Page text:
July-December 1855

The Collected Letters, Volume 30


NERO (JWC) TO ELLEN TWISLETON ; 30 November 1855; DOI: 10.1215/lt-18551130-N-ETW-01; CL 30: 127-129


5 Cheyne Row Chelsea30th November / 1855

Stranger Lady!

Please to not think it presuming, that one who is only a Dog, and a very little one, should write to you, out of his own head. I am not wanting in modesty, I do assure you; from earliest puppyhood, it has been inculcated on me that presumption is as insufferable in dogs as in men. Even my Master, tho' calling me “miserable chimera”—“Poor hairy Phantom”—and other uncouth names, admits that I have “a quadruped sense of propriety” and am “very easily repressed.” And if he says that of me; you may think—!

The fact is, Madam, I am in “a state of mind”—in one of those moments which French Dogs call SUPRÈME, and in which one does and may do—anything! Oh Madam; unless I open my heart to someone; I shall go mad—and bite! Yes! I feel myself trembling on the brink of HYDROPHOBIA!

“But what have you to do with me”? you ask—“you hardly know me, to speak to.” Oh Madam! Madam! you have more to do with me than you think! It is you who have changed me from a trustful loving little Dog, into a Dog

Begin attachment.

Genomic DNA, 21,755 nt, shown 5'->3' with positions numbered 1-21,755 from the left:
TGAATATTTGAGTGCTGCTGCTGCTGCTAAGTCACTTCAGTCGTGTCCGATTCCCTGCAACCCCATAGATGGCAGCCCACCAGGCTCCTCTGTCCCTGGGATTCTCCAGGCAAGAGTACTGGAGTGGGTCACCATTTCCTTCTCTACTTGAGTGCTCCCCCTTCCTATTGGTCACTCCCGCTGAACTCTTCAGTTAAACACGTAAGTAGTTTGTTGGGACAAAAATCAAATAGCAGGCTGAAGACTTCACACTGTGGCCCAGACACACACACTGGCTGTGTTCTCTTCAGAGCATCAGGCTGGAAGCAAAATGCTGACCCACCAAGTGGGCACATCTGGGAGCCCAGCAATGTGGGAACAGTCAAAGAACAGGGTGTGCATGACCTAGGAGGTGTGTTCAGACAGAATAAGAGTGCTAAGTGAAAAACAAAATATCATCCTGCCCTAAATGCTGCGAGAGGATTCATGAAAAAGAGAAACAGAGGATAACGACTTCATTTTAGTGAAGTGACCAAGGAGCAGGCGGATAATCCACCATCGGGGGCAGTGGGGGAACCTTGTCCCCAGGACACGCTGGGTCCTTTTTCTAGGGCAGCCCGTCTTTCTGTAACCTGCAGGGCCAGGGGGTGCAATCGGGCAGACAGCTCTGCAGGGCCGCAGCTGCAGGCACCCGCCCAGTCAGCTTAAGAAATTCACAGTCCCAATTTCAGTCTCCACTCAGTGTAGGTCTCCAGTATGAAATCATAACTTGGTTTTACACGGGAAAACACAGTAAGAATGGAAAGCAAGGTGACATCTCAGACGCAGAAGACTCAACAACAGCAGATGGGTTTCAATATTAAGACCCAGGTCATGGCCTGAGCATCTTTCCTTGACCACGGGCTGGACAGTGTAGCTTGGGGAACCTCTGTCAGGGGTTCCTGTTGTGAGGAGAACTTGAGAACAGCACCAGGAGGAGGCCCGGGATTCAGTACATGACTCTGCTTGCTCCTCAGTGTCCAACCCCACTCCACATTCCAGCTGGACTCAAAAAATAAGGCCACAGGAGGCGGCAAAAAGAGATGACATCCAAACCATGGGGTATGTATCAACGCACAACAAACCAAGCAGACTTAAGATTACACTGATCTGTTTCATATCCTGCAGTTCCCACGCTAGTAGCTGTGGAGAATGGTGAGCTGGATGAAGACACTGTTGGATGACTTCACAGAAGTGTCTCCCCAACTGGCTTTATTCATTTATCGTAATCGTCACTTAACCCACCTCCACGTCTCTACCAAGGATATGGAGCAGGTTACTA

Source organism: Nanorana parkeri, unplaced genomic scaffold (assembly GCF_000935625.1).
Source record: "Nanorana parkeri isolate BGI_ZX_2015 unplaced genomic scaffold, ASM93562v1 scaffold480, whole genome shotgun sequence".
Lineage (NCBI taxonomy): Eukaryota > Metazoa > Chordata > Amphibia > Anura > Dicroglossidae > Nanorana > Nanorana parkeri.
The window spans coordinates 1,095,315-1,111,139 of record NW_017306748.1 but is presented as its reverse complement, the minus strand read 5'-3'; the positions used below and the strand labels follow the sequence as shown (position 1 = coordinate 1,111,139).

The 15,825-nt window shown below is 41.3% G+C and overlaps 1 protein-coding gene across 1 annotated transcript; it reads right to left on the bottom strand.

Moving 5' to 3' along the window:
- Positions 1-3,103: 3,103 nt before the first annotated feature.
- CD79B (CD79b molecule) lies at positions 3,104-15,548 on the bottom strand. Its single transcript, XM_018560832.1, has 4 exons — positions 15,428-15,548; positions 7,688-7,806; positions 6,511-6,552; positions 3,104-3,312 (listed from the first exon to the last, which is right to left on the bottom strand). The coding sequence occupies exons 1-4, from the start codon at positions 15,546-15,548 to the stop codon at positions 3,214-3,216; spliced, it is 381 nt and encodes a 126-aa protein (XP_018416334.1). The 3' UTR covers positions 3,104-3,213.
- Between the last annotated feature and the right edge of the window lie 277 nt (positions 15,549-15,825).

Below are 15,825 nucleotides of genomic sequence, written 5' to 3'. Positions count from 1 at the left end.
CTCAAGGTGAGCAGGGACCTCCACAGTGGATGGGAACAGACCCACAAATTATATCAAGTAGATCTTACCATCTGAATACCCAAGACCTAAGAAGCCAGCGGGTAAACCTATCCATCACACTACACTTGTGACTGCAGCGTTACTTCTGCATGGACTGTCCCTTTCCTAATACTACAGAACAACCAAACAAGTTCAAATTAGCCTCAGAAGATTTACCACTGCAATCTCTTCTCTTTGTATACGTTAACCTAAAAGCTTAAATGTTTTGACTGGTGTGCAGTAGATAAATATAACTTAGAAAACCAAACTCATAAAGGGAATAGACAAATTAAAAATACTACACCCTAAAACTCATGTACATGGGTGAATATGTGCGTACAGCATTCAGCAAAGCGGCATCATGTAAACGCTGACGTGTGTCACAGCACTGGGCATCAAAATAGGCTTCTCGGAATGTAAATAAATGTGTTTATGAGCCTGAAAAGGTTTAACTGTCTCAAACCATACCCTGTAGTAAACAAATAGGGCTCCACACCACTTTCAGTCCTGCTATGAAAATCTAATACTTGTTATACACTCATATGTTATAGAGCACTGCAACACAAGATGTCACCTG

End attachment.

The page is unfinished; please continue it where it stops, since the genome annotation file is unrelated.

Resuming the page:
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Photograph of Nero (ca. 1855) Reproduced by permission of the Houghton Library, Harvard University


chased by Furies! Had you left thatDuck—that horrible Duck in her native pond—above all if you had not introduced her here; I had not been now the rabid thing you see!

For seven years my Mistress and I had been one anothers “first object.” Not even the little female Dog at No 10, tho' I own to having shown her some unmeaning gallantries, ever came seriously between us. And now comes this—Duck—this creature without heart or bowels! And off goes my mistress into raptures with her—has no eyes but for her! It is she who gets shown off to visitors—She who is the new favourite—while I unnoticed unpraised look gloomily on—foaming at the mouth with rage!

Madam: it is easier to destroy the peace of Families than to patch it up. Still I implore you—on my hind legs implore you—to try to repair this evil you have unconsciously done, to me a poor little Quadruped, who never harmed you! Inferior animal tho I am, I can perceive you have “talents to drive the Genii to despair”;1 turn them to recovering my still dear Mistress from her infatuation—and making her see the infamy of setting up new favourites at the age she is—and the cruelty of—of— Oh I can write no more—my heart! my heart!—Wo-o-o-h Wo-o-o-o-h. Who o o oho o o h!

The unfortunate